Elastic Potential Energy

Hooke’s Law is used to determine the force applied to a spring when it is extended.

Hooke’s Law equation:

where;

force applied to the spring in

the spring constant in

the extension of the spring in

Note that the minus sign in the equation refers to the restoring force within the spring that is opposing the applied force that caused the extension.

When a spring is stretched or compressed, it stores energy. This energy is known as elastic potential energy. The potential energy stored in a spring is given by:

where;

potential energy stored in a spring in

the spring constant in

the extension of the spring in

Applying the law of conservation of energy, is also equal to:

• The work done by the force causing the extension, or the compression.
• The work done by the spring compressing or expanding back to its original length.
• The work done on any projectile which might be fired by the compressed spring.
• The kinetic energy gained by this fired object.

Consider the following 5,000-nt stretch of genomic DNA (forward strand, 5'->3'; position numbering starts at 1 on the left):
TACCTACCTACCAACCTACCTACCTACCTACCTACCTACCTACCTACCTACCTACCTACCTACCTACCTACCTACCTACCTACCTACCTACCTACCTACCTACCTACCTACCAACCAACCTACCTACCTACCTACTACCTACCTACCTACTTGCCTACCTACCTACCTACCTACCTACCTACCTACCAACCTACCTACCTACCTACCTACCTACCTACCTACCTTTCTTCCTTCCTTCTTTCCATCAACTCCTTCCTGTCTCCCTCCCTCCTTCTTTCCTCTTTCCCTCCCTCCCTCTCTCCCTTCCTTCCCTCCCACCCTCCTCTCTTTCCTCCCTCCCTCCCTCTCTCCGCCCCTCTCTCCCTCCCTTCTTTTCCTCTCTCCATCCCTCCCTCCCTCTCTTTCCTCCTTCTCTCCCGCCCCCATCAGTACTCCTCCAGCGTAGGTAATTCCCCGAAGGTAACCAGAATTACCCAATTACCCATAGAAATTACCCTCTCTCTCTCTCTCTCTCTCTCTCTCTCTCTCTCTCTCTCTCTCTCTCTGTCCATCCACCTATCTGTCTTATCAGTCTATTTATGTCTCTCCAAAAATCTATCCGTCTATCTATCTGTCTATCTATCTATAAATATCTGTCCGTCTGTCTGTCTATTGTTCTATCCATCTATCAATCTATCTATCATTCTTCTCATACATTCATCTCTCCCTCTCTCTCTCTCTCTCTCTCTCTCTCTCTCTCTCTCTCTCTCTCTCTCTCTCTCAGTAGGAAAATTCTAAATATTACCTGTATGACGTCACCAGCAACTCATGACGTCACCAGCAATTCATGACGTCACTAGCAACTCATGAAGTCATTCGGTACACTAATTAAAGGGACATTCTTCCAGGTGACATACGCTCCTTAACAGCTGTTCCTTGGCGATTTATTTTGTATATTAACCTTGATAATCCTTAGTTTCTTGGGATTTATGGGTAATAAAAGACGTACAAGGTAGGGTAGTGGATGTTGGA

Example 1:

A spring has a spring constant of 25. What force is required to extend it by 10cm?

Using

(10cm = 0.1m)

Applied force,

Example 2:

A spring has a spring constant of 60. How far does it extend when a force of 15N is applied to it?

Using

The spring would extend 25cm

Example 3:

A projectile is launched by a spring with a spring constant of 400. Calculate the potential energy of the projectile if the spring was compressed 20cm:

Example 4:

A catapult launches a rock with a spring mechanism that has a spring constant of 650. How far would the spring need to be extended for the rock to gain 30J of energy?

The spring would need to be compressed 30cm